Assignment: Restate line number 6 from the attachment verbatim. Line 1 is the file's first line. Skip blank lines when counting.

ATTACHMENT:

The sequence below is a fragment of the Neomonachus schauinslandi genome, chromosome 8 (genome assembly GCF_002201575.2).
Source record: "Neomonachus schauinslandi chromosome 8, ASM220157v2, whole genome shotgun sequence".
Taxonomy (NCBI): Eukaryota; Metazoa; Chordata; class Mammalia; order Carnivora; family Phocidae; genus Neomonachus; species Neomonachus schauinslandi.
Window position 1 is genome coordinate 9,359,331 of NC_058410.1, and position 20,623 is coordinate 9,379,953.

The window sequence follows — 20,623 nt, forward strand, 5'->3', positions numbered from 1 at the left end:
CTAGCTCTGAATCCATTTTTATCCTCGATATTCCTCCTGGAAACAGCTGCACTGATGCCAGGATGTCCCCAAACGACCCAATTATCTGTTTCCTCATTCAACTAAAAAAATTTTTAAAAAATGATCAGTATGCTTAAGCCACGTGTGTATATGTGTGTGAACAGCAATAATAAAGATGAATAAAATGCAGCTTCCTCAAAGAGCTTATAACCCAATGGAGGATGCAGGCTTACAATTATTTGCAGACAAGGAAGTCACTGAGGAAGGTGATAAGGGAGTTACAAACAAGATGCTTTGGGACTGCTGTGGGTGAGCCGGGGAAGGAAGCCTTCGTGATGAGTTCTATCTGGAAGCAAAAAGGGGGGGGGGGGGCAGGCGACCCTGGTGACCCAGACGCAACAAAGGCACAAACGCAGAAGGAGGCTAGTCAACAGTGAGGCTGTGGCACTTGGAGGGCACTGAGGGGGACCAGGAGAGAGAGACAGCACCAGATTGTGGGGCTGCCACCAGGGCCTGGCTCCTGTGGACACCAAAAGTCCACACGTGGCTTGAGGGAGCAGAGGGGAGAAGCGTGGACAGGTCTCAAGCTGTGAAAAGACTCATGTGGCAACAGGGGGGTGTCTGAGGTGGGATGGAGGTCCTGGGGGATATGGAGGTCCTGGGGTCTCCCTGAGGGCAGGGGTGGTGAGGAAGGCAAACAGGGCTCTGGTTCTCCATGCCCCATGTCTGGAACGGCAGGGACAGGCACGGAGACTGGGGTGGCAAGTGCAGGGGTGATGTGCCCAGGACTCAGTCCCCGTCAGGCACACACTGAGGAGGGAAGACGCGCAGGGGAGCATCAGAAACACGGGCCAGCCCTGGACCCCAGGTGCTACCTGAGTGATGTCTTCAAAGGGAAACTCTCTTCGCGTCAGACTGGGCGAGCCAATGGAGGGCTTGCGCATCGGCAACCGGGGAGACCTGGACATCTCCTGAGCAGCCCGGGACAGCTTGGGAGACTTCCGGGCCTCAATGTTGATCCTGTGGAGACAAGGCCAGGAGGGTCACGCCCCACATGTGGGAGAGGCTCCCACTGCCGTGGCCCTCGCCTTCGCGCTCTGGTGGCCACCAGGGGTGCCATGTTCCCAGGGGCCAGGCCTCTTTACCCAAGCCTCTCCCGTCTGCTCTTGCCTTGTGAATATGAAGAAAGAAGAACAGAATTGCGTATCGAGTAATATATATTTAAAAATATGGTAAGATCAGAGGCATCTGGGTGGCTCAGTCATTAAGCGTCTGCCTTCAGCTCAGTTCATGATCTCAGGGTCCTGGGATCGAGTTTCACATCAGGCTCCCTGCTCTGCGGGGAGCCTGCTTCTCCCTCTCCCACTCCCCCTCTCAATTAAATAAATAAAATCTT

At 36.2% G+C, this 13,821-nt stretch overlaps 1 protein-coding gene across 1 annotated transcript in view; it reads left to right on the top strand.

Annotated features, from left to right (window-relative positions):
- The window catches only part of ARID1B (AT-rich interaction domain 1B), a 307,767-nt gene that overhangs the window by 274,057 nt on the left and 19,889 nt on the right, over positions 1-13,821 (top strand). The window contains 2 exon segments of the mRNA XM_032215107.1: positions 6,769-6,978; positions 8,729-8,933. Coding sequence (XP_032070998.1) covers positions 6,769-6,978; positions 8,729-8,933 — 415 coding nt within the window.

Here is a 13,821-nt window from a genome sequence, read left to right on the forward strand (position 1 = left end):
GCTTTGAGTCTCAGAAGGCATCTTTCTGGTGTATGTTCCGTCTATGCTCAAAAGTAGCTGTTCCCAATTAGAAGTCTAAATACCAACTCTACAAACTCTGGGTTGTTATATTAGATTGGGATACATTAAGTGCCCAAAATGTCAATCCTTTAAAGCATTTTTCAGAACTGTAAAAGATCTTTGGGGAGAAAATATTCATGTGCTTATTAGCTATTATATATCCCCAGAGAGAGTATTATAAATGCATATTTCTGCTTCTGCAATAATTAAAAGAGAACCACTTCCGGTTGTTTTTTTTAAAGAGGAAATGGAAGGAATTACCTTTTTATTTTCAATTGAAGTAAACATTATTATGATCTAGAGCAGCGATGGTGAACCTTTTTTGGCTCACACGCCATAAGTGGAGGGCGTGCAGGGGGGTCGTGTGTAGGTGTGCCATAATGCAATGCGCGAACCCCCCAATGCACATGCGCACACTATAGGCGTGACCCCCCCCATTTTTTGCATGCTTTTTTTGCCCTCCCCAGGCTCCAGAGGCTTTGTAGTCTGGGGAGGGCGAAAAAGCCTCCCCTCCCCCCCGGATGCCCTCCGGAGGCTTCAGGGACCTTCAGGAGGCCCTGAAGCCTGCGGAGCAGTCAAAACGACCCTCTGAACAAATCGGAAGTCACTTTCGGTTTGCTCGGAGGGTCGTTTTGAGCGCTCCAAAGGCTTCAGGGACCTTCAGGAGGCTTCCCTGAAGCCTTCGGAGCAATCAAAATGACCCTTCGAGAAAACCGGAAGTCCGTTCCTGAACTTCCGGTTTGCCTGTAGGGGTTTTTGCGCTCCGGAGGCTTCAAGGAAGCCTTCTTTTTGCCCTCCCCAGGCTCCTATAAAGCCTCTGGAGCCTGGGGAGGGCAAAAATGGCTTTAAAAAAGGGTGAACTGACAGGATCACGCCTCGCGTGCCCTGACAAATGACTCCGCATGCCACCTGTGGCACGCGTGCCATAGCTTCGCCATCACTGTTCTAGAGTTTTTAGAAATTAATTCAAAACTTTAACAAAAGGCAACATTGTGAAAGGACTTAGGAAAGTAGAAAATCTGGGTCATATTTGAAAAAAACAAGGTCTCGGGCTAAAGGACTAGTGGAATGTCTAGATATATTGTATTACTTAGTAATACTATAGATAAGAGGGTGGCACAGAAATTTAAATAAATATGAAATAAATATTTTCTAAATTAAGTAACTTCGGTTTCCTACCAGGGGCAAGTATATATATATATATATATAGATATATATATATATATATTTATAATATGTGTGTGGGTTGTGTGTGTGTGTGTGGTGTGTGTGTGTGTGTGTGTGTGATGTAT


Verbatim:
CTAGCTCTGAATCCATTTTTATCCTCGATATTCCTCCTGGAAACAGCTGCACTGATGCCAGGATGTCCCCAAACGACCCAATTATCTGTTTCCTCATTCAACTAAAAAAATTTTTAAAAAATGATCAGTATGCTTAAGCCACGTGTGTATATGTGTGTGAACAGCAATAATAAAGATGAATAAAATGCAGCTTCCTCAAAGAGCTTATAACCCAATGGAGGATGCAGGCTTACAATTATTTGCAGACAAGGAAGTCACTGAGGAAGGTGATAAGGGAGTTACAAACAAGATGCTTTGGGACTGCTGTGGGTGAGCCGGGGAAGGAAGCCTTCGTGATGAGTTCTATCTGGAAGCAAAAAGGGGGGGGGGGGGCAGGCGACCCTGGTGACCCAGACGCAACAAAGGCACAAACGCAGAAGGAGGCTAGTCAACAGTGAGGCTGTGGCACTTGGAGGGCACTGAGGGGGACCAGGAGAGAGAGACAGCACCAGATTGTGGGGCTGCCACCAGGGCCTGGCTCCTGTGGACACCAAAAGTCCACACGTGGCTTGAGGGAGCAGAGGGGAGAAGCGTGGACAGGTCTCAAGCTGTGAAAAGACTCATGTGGCAACAGGGGGGTGTCTGAGGTGGGATGGAGGTCCTGGGGGATATGGAGGTCCTGGGGTCTCCCTGAGGGCAGGGGTGGTGAGGAAGGCAAACAGGGCTCTGGTTCTCCATGCCCCATGTCTGGAACGGCAGGGACAGGCACGGAGACTGGGGTGGCAAGTGCAGGGGTGATGTGCCCAGGACTCAGTCCCCGTCAGGCACACACTGAGGAGGGAAGACGCGCAGGGGAGCATCAGAAACACGGGCCAGCCCTGGACCCCAGGTGCTACCTGAGTGATGTCTTCAAAGGGAAACTCTCTTCGCGTCAGACTGGGCGAGCCAATGGAGGGCTTGCGCATCGGCAACCGGGGAGACCTGGACATCTCCTGAGCAGCCCGGGACAGCTTGGGAGACTTCCGGGCCTCAATGTTGATCCTGTGGAGACAAGGCCAGGAGGGTCACGCCCCACATGTGGGAGAGGCTCCCACTGCCGTGGCCCTCGCCTTCGCGCTCTGGTGGCCACCAGGGGTGCCATGTTCCCAGGGGCCAGGCCTCTTTACCCAAGCCTCTCCCGTCTGCTCTTGCCTTGTGAATATGAAGAAAGAAGAACAGAATTGCGTATCGAGTAATATATATTTAAAAATATGGTAAGATCAGAGGCATCTGGGTGGCTCAGTCATTAAGCGTCTGCCTTCAGCTCAGTTCATGATCTCAGGGTCCTGGGATCGAGTTTCACATCAGGCTCCCTGCTCTGCGGGGAGCCTGCTTCTCCCTCTCCCACTCCCCCTCTCAATTAAATAAATAAAATCTT